Leef laments loss of key constitutional provision

George Leef’s latest Forbes column focuses on liberal judges’ role in helping to kill an important protection within the U.S. Constitution.

Americans who have read our Constitution might recall the words saying that state governments may not “impair the obligation of contracts.” Yet they frequently rewrite or dissolve contracts when doing so is “good politics” – demanding that employers pay current workers more money or face punishment, for example.

Once a star in the Constitution’s plan for liberty and limited state power, the Contract Clause is now almost completely forgotten. Vanderbilt Law School professor James W. Ely, Jr. tells that unhappy story in his book The Contract Clause: A Constitutional History.

“Inserted into the Constitution without extensive debate,” Ely writes, “the Contract Clause was clearly prompted by the sour experience with state debt relief laws during the Post-Revolution Era. It was grounded in the premise that honoring contractual commitments served the public interest by encouraging commerce.”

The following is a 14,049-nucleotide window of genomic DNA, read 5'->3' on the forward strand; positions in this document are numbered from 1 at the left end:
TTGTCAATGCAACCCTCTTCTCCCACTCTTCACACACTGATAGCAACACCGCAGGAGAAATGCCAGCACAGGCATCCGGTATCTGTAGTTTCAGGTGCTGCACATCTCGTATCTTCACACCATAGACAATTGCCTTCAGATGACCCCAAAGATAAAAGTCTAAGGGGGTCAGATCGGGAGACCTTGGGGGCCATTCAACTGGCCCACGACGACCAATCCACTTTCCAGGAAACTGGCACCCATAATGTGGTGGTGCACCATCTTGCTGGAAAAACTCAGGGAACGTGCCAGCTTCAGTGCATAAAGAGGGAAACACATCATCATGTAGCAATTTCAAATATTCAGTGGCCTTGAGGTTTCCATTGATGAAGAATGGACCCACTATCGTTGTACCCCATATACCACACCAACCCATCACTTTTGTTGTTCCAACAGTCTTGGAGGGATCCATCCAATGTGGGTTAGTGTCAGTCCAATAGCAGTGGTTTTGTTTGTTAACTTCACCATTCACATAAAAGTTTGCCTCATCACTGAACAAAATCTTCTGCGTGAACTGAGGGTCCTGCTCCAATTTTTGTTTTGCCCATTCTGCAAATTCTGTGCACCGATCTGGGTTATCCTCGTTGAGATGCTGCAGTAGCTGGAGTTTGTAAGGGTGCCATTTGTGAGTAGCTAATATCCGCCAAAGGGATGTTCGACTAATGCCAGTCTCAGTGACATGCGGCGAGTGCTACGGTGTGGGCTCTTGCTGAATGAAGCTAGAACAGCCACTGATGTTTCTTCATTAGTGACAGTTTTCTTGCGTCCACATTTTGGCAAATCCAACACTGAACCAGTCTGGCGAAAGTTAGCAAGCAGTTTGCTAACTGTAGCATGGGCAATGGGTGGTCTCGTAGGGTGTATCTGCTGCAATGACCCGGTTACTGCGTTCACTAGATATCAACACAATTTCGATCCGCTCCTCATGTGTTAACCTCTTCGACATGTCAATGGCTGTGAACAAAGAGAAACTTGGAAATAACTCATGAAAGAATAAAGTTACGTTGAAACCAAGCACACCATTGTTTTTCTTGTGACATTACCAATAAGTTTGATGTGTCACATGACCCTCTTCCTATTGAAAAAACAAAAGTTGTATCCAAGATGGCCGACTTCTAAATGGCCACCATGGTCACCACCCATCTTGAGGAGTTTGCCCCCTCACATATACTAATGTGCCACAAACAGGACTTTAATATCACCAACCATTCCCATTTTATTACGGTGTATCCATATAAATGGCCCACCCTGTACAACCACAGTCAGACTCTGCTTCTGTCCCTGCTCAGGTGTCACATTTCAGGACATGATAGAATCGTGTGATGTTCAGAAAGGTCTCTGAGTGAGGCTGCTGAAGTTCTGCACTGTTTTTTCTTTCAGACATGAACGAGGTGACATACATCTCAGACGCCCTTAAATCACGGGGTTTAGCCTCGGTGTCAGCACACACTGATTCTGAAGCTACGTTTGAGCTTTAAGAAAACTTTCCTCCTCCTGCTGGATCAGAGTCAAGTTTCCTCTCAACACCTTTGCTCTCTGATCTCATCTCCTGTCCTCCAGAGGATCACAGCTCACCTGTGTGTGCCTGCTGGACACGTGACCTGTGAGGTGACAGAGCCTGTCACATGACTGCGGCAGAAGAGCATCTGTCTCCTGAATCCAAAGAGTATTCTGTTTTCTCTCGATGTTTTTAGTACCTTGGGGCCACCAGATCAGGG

Unfortunately, like several other key constitutional provisions, the Contract Clause eventually fell victim to judicial interpretations that, by the latter stages of the New Deal, rendered it almost a dead letter. Ely’s book gives the reader a fascinating account of the “roller-coaster ride” of this clause.

Mitch Kokai / Senior Political Analyst

Mitch Kokai is senior political analyst for the John Locke Foundation. He joined JLF in December 2005 as director of communications. That followed more than four years as chie...

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